•August 11, 2010 • Leave a Comment
As far as Cataclysm beta test goes, talents seem to be the most discussed aspect of it. What works and what doesn’t, design philosophies, utility vs pve vs pvp talents etc etc. Arguably the most important thing about the whole talent system redesign is whether Blizzard will achieve its goal of making talents that aren’t taken by 0 or 100% of players and making talent trees that don’t follow a clear Cookie Cutter template. I’d very much like to see talent specs that are diverse, where talent choices aren’t obvious, where talents are more than just “do” or “don’t”. In that regard I’d like to present a few ideas on how to make talents that would diversify each individual spec.
One of the most creative talent choices so far in Cataclysm
One of the most obvious ways to make different players of comparable skill level choose different talents would to be to introduce talents that don’t necessarily improve abilities, only alter them in some way that may or may not be beneficial. For example, on 4th tier of priest shadow tree there would be a talent called Rapid Flay.
Rapid Flay – Reduces the channel time, mana cost and damage of Mind Flay by 16/33/50%.
Continue reading ‘Bringing Choice To Talent Specs’
•August 10, 2010 • 1 Comment
When looking through my screenshot folder looking for article ideas, I noticed that I could guess the approximate date of the screenshot by looking at the UI alone. Although once my UI used to be a static element, over the course of last 16 months it’s been an everchanging entity constantly shifting its appearance and gaining/shedding parts. Although now most of the screenshots make me think “how the hell could I be happy with this UI back then?”, put together they create something like story of UI concepts, progression and refinement.
The Before Shot
This is what my UI looked last April, 2 weeks before I started tinkering with it. It is the standard Blizzard UI with a couple mods added here and there – TitanPanel at top displays various information I keep track of, Omen, the always-mandatory raid addon, of course keeps track of my aggro. The only visual addon I have here is SexyMap which was a really sweet looking addon that I installed despite it not fitting in my UI at all. Everything else is “out-of-the-box” – raid frames, action bars, bags, unit frames etc.
Continue reading ‘Evolution Of UI’
•August 9, 2010 • Leave a Comment
I’d like to start off with a warning. A warning against Starcraft 2. Foolishly I thought that I’d be able to moderate my intake of this hypnotizing drug. Well 6 days my WoW life has been knocked out of balance by Medivacs, Dark Templar and Banelings. And I haven’t even been able to finish the single player campaign yet. Damn you, Blizzard, will you ever release me? That said though I’ve been able to muster enough force to create one original thought independent of Starcraft universe. I’m afraid it’s crazy idea time again.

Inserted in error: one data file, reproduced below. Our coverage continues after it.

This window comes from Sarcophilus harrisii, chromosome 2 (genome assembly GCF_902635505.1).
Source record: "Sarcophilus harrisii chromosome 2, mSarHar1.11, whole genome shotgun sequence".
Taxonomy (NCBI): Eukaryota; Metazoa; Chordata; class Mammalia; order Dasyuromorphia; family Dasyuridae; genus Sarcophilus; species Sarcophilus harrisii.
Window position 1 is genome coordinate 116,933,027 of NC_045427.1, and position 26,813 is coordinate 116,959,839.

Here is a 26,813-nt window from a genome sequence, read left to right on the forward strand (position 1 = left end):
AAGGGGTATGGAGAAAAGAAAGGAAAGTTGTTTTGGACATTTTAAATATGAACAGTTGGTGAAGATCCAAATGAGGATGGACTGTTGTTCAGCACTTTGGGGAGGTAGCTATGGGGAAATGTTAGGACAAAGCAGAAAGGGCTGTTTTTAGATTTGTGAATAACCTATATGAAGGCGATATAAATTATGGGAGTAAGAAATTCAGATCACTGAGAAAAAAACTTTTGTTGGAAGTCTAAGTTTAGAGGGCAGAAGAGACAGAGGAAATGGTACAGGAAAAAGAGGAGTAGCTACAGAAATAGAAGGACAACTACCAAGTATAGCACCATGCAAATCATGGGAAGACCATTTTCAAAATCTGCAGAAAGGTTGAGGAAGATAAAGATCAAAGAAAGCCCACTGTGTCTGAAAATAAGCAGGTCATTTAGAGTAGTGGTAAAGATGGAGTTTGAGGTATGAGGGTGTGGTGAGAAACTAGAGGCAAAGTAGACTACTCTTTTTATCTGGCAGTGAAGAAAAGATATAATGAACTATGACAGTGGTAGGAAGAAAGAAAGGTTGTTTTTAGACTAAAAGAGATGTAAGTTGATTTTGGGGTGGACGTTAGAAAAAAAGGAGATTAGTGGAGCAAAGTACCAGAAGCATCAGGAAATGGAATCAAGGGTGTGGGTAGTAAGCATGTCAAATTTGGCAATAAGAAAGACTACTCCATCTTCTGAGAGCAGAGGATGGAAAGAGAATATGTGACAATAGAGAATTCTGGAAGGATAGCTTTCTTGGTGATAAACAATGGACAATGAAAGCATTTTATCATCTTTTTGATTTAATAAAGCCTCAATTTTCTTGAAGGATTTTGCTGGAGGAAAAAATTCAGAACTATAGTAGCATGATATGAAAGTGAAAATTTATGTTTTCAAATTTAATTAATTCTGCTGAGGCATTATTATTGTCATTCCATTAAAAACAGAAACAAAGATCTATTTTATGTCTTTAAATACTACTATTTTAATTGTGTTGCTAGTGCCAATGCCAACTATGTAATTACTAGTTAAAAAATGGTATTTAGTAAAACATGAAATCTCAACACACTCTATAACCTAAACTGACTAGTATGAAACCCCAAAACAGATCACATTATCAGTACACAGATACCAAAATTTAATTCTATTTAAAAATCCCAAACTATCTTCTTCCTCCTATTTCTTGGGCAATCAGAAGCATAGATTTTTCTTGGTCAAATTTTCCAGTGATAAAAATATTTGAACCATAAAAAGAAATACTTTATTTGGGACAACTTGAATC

A warning, not an advertisement
The way that current WoW endgame works is pretty straightforward – raiders clear the current tier of content every week improving their gear and waiting for the next tier to be released, to which they will immediately advance. However this creates a pattern for player activity- number of groups attending raids spikes the week new endgame content is released and after a few weeks starts to steadily decline. This is quite understandable as players either
a) are very skilled and breeze through the new content,
b) are trying to become better but hit a hard progression wall,
c) aren’t trying to improve and become bored of repeating the same bosses on same difficulty.
The only players who won’t be turned off will be those who find the difficulty just right, just enough to keep content challenging but not impossible. Sure, you could say that this is a tuning issue but the simple fact is that it’s impossible to tune a raid encounter to the needs of the majority of the playerbase. There will always be a portion that can kill every new boss in 2-3 weeks and a portion that be unable to progress past the first few bosses. Blizzard’s solution is to provide multiple difficulty settings via hard modes however 2 options is very little considering the breadth of the skill levels of the current players engaging in raids. Currently you can attempt the normal mode and receive ilvl 264 loot or you can attempt the hard mode and receive ilvl 277 loot. That’s it, those are the only options offered to raiders. If neither of them suit your raid group then you’re out of luck.
Continue reading ‘A Different Way To Scale Raids’
•July 31, 2010 • Leave a Comment
Looking back at the whole Wrath of the Lich King expansion one thing many will admit was that the Lich King was brilliant in his role as the bad guy. The fallen prince of Lordaeron that everybody loved to hate had won a special place in our hearts during the events of Warcraft 3 and its expansion The Frozen Throne. Already before Warth of the Lich King everybody knew his story, why he was the way he was and why he needed to be stopped. Now though he’s dead and it’s time to pass the big bad guy torch to the next guy.